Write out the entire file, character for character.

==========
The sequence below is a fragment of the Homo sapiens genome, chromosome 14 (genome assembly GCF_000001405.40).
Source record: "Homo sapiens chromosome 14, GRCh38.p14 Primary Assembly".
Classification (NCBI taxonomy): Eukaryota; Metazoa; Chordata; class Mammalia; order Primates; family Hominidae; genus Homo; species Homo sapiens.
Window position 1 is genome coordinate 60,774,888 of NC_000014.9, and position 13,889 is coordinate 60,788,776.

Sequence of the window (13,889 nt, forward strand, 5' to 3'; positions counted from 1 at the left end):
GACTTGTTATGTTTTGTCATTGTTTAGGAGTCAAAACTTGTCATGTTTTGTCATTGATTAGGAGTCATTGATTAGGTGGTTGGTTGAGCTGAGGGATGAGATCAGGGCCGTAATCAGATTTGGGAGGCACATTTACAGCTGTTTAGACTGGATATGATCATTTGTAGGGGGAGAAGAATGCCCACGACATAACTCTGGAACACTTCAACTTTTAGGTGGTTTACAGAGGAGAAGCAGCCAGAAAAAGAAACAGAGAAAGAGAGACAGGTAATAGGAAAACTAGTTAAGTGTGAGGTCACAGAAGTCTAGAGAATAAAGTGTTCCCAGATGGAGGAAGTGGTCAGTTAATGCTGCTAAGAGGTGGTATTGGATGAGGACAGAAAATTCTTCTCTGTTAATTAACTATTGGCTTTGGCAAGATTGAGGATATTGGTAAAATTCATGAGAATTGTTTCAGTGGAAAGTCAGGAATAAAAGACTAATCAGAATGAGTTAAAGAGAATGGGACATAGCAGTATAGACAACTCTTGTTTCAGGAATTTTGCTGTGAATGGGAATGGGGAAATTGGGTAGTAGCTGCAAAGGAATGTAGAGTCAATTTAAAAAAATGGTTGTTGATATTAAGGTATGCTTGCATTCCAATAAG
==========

The sequence below is a fragment of the Homo sapiens genome, chromosome 14 (genome assembly GCF_000001405.40).
Source record: "Homo sapiens chromosome 14, GRCh38.p14 Primary Assembly".
Classification (NCBI taxonomy): Eukaryota; Metazoa; Chordata; class Mammalia; order Primates; family Hominidae; genus Homo; species Homo sapiens.
Window position 1 is genome coordinate 60,774,888 of NC_000014.9, and position 13,889 is coordinate 60,788,776.

Sequence of the window (13,889 nt, forward strand, 5' to 3'; positions counted from 1 at the left end):
GACTTGTTATGTTTTGTCATTGTTTAGGAGTCAAAACTTGTCATGTTTTGTCATTGATTAGGAGTCATTGATTAGGTGGTTGGTTGAGCTGAGGGATGAGATCAGGGCCGTAATCAGATTTGGGAGGCACATTTACAGCTGTTTAGACTGGATATGATCATTTGTAGGGGGAGAAGAATGCCCACGACATAACTCTGGAACACTTCAACTTTTAGGTGGTTTACAGAGGAGAAGCAGCCAGAAAAAGAAACAGAGAAAGAGAGACAGGTAATAGGAAAACTAGTTAAGTGTGAGGTCACAGAAGTCTAGAGAATAAAGTGTTCCCAGATGGAGGAAGTGGTCAGTTAATGCTGCTAAGAGGTGGTATTGGATGAGGACAGAAAATTCTTCTCTGTTAATTAACTATTGGCTTTGGCAAGATTGAGGATATTGGTAAAATTCATGAGAATTGTTTCAGTGGAAAGTCAGGAATAAAAGACTAATCAGAATGAGTTAAAGAGAATGGGACATAGCAGTATAGACAACTCTTGTTTCAGGAATTTTGCTGTGAATGGGAATGGGGAAATTGGGTAGTAGCTGCAAAGGAATGTAGAGTCAATTTAAAAAAATGGTTGTTGATATTAAGGTATGCTTGCATTCCAATAAG